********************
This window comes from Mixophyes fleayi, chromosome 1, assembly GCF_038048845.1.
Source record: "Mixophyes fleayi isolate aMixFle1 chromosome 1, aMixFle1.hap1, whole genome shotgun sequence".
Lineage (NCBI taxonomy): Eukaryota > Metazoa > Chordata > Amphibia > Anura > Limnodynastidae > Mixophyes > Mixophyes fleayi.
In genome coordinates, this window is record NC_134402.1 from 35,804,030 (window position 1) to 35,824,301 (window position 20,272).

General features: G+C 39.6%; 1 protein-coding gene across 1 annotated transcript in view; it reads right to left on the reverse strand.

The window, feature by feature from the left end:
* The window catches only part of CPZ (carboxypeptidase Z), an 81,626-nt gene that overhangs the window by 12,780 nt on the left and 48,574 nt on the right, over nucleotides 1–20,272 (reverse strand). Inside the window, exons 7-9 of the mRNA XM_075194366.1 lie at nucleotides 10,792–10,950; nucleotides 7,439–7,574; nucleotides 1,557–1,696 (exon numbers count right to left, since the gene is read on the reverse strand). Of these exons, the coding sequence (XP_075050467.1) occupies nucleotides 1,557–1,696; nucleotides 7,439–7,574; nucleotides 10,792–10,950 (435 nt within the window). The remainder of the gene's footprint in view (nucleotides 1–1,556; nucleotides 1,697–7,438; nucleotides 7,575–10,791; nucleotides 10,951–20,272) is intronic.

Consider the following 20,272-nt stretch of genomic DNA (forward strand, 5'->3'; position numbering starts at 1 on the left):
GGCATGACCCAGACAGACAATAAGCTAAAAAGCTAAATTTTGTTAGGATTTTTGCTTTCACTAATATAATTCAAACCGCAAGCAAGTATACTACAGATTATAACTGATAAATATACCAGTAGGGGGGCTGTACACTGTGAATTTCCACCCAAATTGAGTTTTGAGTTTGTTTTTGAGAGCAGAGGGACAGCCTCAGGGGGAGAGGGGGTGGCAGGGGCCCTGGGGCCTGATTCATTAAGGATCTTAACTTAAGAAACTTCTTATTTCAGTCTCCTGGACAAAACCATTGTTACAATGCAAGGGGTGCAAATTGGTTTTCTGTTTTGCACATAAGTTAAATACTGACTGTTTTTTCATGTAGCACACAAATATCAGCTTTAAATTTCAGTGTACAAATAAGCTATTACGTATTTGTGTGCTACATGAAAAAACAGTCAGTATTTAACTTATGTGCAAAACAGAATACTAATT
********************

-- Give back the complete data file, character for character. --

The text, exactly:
This window comes from Mixophyes fleayi, chromosome 1, assembly GCF_038048845.1.
Source record: "Mixophyes fleayi isolate aMixFle1 chromosome 1, aMixFle1.hap1, whole genome shotgun sequence".
Lineage (NCBI taxonomy): Eukaryota > Metazoa > Chordata > Amphibia > Anura > Limnodynastidae > Mixophyes > Mixophyes fleayi.
In genome coordinates, this window is record NC_134402.1 from 35,804,030 (window position 1) to 35,824,301 (window position 20,272).

General features: G+C 39.6%; 1 protein-coding gene across 1 annotated transcript in view; it reads right to left on the reverse strand.

The window, feature by feature from the left end:
* The window catches only part of CPZ (carboxypeptidase Z), an 81,626-nt gene that overhangs the window by 12,780 nt on the left and 48,574 nt on the right, over nucleotides 1–20,272 (reverse strand). Inside the window, exons 7-9 of the mRNA XM_075194366.1 lie at nucleotides 10,792–10,950; nucleotides 7,439–7,574; nucleotides 1,557–1,696 (exon numbers count right to left, since the gene is read on the reverse strand). Of these exons, the coding sequence (XP_075050467.1) occupies nucleotides 1,557–1,696; nucleotides 7,439–7,574; nucleotides 10,792–10,950 (435 nt within the window). The remainder of the gene's footprint in view (nucleotides 1–1,556; nucleotides 1,697–7,438; nucleotides 7,575–10,791; nucleotides 10,951–20,272) is intronic.

Consider the following 20,272-nt stretch of genomic DNA (forward strand, 5'->3'; position numbering starts at 1 on the left):
GGCATGACCCAGACAGACAATAAGCTAAAAAGCTAAATTTTGTTAGGATTTTTGCTTTCACTAATATAATTCAAACCGCAAGCAAGTATACTACAGATTATAACTGATAAATATACCAGTAGGGGGGCTGTACACTGTGAATTTCCACCCAAATTGAGTTTTGAGTTTGTTTTTGAGAGCAGAGGGACAGCCTCAGGGGGAGAGGGGGTGGCAGGGGCCCTGGGGCCTGATTCATTAAGGATCTTAACTTAAGAAACTTCTTATTTCAGTCTCCTGGACAAAACCATTGTTACAATGCAAGGGGTGCAAATTGGTTTTCTGTTTTGCACATAAGTTAAATACTGACTGTTTTTTCATGTAGCACACAAATATCAGCTTTAAATTTCAGTGTACAAATAAGCTATTACGTATTTGTGTGCTACATGAAAAAACAGTCAGTATTTAACTTATGTGCAAAACAGAATACTAATT